From Lima I hopped on a fancy double-decker Cruz del Sur bus to go to Cuzco. It had real nice seats that lay down close to flat, with lots of leg room. Even though I knew it would be a 20 hr. ride, I wanted to be able to see as much of the country as possible. It was always interesting to see whole families at all the bus depots and air-ports saying their good-byes to their family members. This is something I never see in North America.
All was well for the first part of this trip. There was lots to see out the windows, good movies playing and food served. I woke up at midnight to sweltering heat. They had shut off the overhead vents and had turned the heat on. It was ungodly hot in there so I staggered to the bathroom and stuck my head by it's open window to cool off. When I came out, everyone else was awake and fiddling with their vents, trying to get them to work, all the while grumbling about the heat. The attendant was at the back of the bus on her chair, covered in a blanket, sound asleep. I shook her awake and with some hand motions made her understand that it was way too hot in there. She understood and turned the heat off, and the vent fans back on. After a half an hour of fresh air they once again turned off the overhead vents. No idea why they would do something like this? The heat stayed off also, so it was partially tolerable. It was dark out, and by the swaying back and forth of the bus, I was guessing that we where going through mountain roads with lots of switch-backs. With nothing to focus my mind on except the stifling heat, strange odors and constant swaying motion, I ended up feeling a bit queezy for the rest of the ride, but did survive.
Upon arriving in Cuzco my pack-sack got set down on the ground where someone had already set some leaky fish. Luckily most everything in my bag was encased in plastic bags or compression bags. I only had one book, the one with my travel notes, end up smelling like fish. I think next time I travel I will bring along one of those dry-sac bags they use for running rapids with, and use it when I am checking in my pack. The luggage compartments of some of the buses I was on where also quite dirty. Even a heavy-duty plastic garbage bag would work.
When I first arrived I wanted to leave the city as soon as possible. It looked like a very old, dirty, run down place. But, I had made myself a rule, and that was to stay at least a couple of days and see what there was to see. I am glad I did, and Cuzco ended up being my favorite city to stay at.
Cuzco is a very old city, with cobblestone streets. It is not a huge city like Lima, and everything seemed to be within 15 minutes of walking distance from the central plaza area. If your looking for an interesting tee-shirt this is the place to look. If your wanting to ship stuff home by curiour, you should have done it in Lima! DHL charged me $125 for a large envelope with a couple of tee-shirts and some DV cassettes in it. Crooks.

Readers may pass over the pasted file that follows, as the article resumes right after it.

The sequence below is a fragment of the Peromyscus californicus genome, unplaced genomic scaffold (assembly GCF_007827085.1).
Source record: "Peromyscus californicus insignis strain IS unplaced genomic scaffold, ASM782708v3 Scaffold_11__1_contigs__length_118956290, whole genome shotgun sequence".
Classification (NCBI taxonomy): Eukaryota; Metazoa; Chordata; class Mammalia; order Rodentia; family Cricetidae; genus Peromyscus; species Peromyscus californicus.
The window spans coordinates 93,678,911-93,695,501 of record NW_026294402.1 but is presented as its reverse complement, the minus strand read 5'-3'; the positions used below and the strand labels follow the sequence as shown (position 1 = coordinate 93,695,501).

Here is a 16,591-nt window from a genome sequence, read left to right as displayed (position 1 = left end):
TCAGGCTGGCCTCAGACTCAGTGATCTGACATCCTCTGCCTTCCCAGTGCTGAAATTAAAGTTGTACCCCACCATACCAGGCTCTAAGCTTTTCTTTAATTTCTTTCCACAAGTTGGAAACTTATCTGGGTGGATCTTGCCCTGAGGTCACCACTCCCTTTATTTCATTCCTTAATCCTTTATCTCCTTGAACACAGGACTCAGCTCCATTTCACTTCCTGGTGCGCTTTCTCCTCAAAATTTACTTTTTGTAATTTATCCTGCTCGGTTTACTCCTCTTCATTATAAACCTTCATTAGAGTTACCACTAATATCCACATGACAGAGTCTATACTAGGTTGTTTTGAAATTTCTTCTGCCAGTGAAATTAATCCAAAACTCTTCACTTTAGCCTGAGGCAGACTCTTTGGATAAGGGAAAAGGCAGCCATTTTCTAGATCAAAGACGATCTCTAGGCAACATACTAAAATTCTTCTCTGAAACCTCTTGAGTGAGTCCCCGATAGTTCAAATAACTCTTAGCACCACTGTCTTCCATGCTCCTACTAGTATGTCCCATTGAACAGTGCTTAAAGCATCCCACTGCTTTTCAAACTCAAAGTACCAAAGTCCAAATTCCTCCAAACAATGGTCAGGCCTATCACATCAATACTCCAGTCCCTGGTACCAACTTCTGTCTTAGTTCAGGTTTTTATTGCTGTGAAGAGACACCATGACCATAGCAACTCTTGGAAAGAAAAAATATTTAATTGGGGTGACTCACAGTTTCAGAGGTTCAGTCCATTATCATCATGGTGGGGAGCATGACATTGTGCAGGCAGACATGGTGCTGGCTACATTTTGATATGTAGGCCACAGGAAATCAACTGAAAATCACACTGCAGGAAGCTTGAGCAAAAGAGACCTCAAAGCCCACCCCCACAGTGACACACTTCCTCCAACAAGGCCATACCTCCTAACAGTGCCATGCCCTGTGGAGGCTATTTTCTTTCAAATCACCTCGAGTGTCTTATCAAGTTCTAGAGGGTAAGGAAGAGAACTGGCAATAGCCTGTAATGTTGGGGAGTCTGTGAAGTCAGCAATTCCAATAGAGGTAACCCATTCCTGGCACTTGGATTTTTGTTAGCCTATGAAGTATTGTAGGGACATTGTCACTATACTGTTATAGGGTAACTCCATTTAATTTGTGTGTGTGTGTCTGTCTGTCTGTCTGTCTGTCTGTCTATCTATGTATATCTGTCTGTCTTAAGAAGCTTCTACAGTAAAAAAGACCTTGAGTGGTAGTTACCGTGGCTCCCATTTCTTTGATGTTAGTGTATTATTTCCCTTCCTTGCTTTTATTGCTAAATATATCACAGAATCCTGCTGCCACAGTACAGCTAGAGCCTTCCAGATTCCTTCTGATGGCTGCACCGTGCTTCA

Like all the cities in Peru, there are some real old Catholic churches here. When the Spanish came, the Catholics had them destroy as much Inca architecture as they could, and they would then build their churches upon these sites. A real shame.
I walked around the city a bit, seeing what I could see. I was sitting in a small cafe having a burger when a guy walking by stopped and looked in at me. I finally recognized him as one of the French guys I met in the jungle. He had been waiting in Cuzco for a week for his buddy to show up, before he went off to see Machu Picchu. I was able to have a short visit with him, but had leave so I didn't miss my bus tour.
The cobble-stone streets are quite narrow and lots are only 1 lane. They have lots of small Asian cars that they use for taxis. Lots of the makes we don't even see in North America. There are also lots of buses in Cuzco. I am guessing that only 2% of the vehicles on the road are privately owned.
I ended up staying at the Apu Wasi Hostal. It was ok. The room could have had a table and coat hangers on the wall to make them allot more livable, but otherwise they where clean, and they had breakfast. The wooden doors should be sanded a bit so they close without binding. Tea was also always available, with a bowl of cocoa leaves on the counter so one could make their own fresh cocoa tea. Cocoa leaves are very good at helping with altitude sickness. Cuzco is around 3,400 Meters so most everyone ends up with a few symptoms. Upset stomach, headaches, dizziness, fatigue and the inability to sleep are what high altitudes can do to you.
As I was wandering the streets around the plaza latter in the afternoon I was offered a massage for $12, which is a 1/3 the price I normally pay, so I went for it. I didn't get much out of it, and would have gladly payed $60 for a good one. After walking around for another half an hour I was asked by someone else if I needed a massage. I told them I just had one, but it wasn't overly good, and I didn't need another one, but when offered to do it for $7 I couldn't resist. This one was also a waste of time. I then walked another 15 minutes and was offered another one, but told them maybe the next night, which I did, and it was also a waste of time!